Division Street riots

“The Division Street riots were episodes of rioting and civil unrest, which started on June 12 and continued through June 14, 1966. These riots are remembered as a turning point in Puerto Rican civic involvement in Chicago. This was the first riot in the United States attributed to Puerto Ricans.  Puerto Rican migration to Chicago peaked in the 1950s and 60s, and the Puerto Rican population of Chicago jumped from 255 in 1950 to 32,371 in 1960. Puerto Ricans in Chicago worked low-paying jobs in the service industries or labored in factories. This was in part because of the recruitment efforts of Castle, Barton and Associates, an employment agency. They offered domestic and foundry work contracts, and paid the airfare for Puerto Ricans coming to Chicago. Another factor behind Puerto Rican migration to Chicago was the unemployment and harsh economic conditions created by Operation Bootstrap.  Some of the new Puerto Rican arrivals settled in Chicago’s north side, specifically in Lincoln Park. But by the late 1960s, gentrification took hold in Lincoln Park, and working class Puerto Ricans were displaced by high property taxes and expensive housing. Around the city, some Puerto Ricans faced housing discrimination based on their skin color and ethnicity. Many moved west, settling near Division Street in West Town, Bucktown, and Wicker Park. The Chicago Catholic Church did not offer the Puerto Rican community their own parish, so devout Puerto Ricans had to try to attend existing parishes. … Puerto Ricans faced racial discrimination, class-related hardships, and lived on the margins of a city that only valued them for their cheap labor. …  In 1966, Chicago mayor Richard J. Daley declared the first week of June to be ‘Puerto Rican Week.’ On June 12, 1966, Puerto Ricans celebrated the culmination of this week, and their first ethnic parade in downtown Chicago, held on June 11. In the evening, on Division Street in West Town and Humboldt Park, an altercation began between police and revelers near Damen Avenue and Division Street. Police alleged that Arcelis Cruz, a young Puerto Rican man, was armed and involved in a street fight. … As the riot began, a local Spanish-language radio personality, Carlos Agrelot, was broadcasting live, describing the scene on Division Street. His coverage of the violence and protest attracted more people to the streets, even people from other neighborhoods. On the second day of the riot, community organization leaders and clergymen organized a rally. At this rally, organizers urged the crowd of 3,000 Puerto Ricans to end the violence. …”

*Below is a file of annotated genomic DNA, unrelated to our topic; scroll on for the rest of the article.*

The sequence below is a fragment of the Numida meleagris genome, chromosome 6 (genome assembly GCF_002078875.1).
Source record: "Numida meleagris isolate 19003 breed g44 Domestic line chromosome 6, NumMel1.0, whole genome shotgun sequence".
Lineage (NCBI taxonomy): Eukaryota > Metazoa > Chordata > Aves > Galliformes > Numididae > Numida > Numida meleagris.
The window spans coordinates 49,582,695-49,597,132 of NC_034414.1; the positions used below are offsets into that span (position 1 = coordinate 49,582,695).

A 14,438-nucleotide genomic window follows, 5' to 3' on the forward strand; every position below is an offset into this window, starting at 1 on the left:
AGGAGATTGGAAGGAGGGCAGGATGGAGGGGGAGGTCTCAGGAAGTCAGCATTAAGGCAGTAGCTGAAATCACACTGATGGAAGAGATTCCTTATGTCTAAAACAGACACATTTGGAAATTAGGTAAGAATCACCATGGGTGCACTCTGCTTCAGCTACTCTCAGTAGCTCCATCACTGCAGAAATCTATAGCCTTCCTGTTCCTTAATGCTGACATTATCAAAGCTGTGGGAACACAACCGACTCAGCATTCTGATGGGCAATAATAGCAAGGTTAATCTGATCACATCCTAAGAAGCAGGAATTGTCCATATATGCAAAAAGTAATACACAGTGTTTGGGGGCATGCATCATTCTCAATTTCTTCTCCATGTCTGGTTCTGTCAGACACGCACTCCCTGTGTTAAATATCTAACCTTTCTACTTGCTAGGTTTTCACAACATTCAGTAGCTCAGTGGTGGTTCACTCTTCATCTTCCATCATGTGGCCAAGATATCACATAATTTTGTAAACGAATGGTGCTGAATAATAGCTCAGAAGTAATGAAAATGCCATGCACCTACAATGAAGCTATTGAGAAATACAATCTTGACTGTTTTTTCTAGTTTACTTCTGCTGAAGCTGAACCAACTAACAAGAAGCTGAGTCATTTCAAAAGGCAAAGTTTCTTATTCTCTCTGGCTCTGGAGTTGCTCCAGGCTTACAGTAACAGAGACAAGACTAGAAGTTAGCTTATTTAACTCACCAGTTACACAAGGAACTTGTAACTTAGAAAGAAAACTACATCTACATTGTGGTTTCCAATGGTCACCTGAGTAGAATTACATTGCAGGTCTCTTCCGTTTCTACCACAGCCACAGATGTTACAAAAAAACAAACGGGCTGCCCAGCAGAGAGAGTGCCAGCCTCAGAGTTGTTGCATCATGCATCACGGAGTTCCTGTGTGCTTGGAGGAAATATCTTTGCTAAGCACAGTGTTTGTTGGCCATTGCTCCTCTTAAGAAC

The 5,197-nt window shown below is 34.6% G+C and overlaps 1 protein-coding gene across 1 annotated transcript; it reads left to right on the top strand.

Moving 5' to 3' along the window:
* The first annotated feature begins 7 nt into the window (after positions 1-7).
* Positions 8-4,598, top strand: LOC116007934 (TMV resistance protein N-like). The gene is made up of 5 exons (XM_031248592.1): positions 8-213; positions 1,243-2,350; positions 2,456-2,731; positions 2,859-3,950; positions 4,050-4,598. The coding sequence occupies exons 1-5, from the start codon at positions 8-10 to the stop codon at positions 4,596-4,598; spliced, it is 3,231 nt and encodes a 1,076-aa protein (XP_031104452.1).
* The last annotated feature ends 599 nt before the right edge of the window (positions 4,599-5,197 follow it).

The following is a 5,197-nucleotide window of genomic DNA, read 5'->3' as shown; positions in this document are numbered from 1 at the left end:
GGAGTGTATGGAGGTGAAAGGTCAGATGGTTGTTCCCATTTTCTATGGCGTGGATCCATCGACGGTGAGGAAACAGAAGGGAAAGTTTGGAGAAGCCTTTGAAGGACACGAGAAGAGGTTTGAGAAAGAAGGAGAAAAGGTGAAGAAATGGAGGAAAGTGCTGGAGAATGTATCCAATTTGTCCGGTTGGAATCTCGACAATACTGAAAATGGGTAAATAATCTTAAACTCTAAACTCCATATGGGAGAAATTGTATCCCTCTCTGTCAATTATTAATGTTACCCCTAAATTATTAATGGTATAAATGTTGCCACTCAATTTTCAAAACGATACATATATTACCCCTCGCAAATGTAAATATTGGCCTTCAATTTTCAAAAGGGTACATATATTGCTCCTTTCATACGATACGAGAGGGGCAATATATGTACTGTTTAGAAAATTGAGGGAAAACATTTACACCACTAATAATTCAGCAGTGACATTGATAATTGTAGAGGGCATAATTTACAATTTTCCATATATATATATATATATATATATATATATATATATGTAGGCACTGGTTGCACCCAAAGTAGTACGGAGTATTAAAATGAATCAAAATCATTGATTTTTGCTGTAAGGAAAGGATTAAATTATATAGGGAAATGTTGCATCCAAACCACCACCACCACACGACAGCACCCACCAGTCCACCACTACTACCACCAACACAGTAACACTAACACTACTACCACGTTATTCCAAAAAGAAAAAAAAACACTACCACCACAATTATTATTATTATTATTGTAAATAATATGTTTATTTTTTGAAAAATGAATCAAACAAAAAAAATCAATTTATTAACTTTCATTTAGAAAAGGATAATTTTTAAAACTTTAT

Spanish Coalition for Housing
Division Street in Humboldt Park Puerto Ricans rioted
Recollections: 1966 Division Street Riot
vimeo: 50th Anniversary of the 1966 Division Street Riots in Chicago, Illinois

June 12 1966: Smoke rises from burning squad car as a crowd surrounds it during riots in Humboldt Park. The 2-day riot began after Chicago police pursuing a young man shot him in the leg at Damen and Division streets. Chicago’s first Puerto Rican Day parade was held earlier that same day.

About 1960s: Days of Rage

Bill Davis - 1960s: Days of Rage
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